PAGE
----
Injury Time: Contestants turned Survivors
July 15, 2010
Earlier this season, So You Think You Can Dance was creating its own problems: the new format got off to a rocky start, and early efforts to course correct felt like an admission of those problems, making the whole thing seem like a failed experiment. However, I’m willing to admit that the show has pulled it together, as by the time we reached last week’s decision to introduce a combination of All-Star routines and contestant pairings it felt like a natural evolution. The show is still clearly flying by the seat of its pants, but the season no longer feels like it is doing so in an effort to fix the initial setup. The more they adjust, the more it shows that they’re dedicated to finding the right balance, and I’ve been impressed with those efforts.
The problem, of course, is that two injuries have kept the series from really coming together, with two of the early favourites taken out by injury and eventually forced out of the competition. On a show which always features a balance between the power of the judges and the will of the audience, here the decisions are being made by a third partner, fate, which cares not for the quality of dance on display. It’s a sign that the season just can’t catch a break, crippled by these injuries which keep the natural competitive field from developing to its full potential, leaving an imbalanced group of dancers who represent less the best America has to offer and more the survivors of a grueling season.
A few thoughts on the optics of these injuries and the odd organization of the upcoming tour, along with an extension of last week’s piece on musical performers, after the jump.
Who Won SYTYCD Canada Season 2?
October 25th, 2009
Since I’ve been home this year, and since it has as a result been on every Tuesday evening, I’ve been following So You Think You Can Dance Canada where I didn’t last year. What I’ve discovered is that this is a show that can be really engaging for the reasons that any dancing competition show is, but that it constantly claims to be something “different.” It’s a weird cultural superiority scenario, wherein the mosaic we like to consider ourselves part of is somehow reflected by the decision to classify genres of dance more distinctly or how what the American show is claiming as progress (Tap Dancers! Krumpers!) was already achieved this season in Canada. The judges, as I ranted about early on during the competitive rounds, are also far too nice, often failing to critique routines that deserve some sort of constructive feedback.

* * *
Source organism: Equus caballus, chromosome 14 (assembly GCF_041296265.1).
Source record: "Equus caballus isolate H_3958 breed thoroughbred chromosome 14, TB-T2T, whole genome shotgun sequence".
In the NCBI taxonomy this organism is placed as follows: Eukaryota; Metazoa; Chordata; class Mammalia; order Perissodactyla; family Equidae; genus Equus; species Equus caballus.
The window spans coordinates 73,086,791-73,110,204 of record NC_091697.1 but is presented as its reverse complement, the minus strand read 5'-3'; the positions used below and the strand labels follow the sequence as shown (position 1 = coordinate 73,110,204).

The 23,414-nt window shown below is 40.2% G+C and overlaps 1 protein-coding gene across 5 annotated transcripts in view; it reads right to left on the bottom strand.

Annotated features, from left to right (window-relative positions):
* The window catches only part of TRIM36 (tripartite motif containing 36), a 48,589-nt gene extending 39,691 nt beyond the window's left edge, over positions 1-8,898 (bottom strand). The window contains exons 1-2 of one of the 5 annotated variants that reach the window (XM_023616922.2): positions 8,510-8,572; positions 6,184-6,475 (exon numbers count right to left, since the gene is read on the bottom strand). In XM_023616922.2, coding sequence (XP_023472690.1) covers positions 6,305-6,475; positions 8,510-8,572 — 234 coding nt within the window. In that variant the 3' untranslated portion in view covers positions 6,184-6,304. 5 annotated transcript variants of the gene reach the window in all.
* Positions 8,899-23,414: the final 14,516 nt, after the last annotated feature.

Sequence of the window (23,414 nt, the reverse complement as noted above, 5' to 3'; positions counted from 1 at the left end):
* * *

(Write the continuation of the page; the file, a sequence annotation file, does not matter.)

It’s all part of the reason why I found tonight’s finale anti-climactic, as its celebratory tone was not that different from the self-congratulation that defines the show. I don’t think the show is misplaced in thinking itself to be entertaining or valuable to the development of Canadian dance, but there’s a point where that becomes the “point” of the show. And the result is that I actually don’t think we’ve spent enough time with these contestants for me to really suggest I am invested in them, or for that matter that the show is invested in them. The finale only further cements this fact, with some strange (if not entirely unjustified) approaches that indicate once and for all that this is not a show about dance so much as it is about how Canada is so uniquely situated to host a show about dance.
And tonight, Canada picked their ambassador.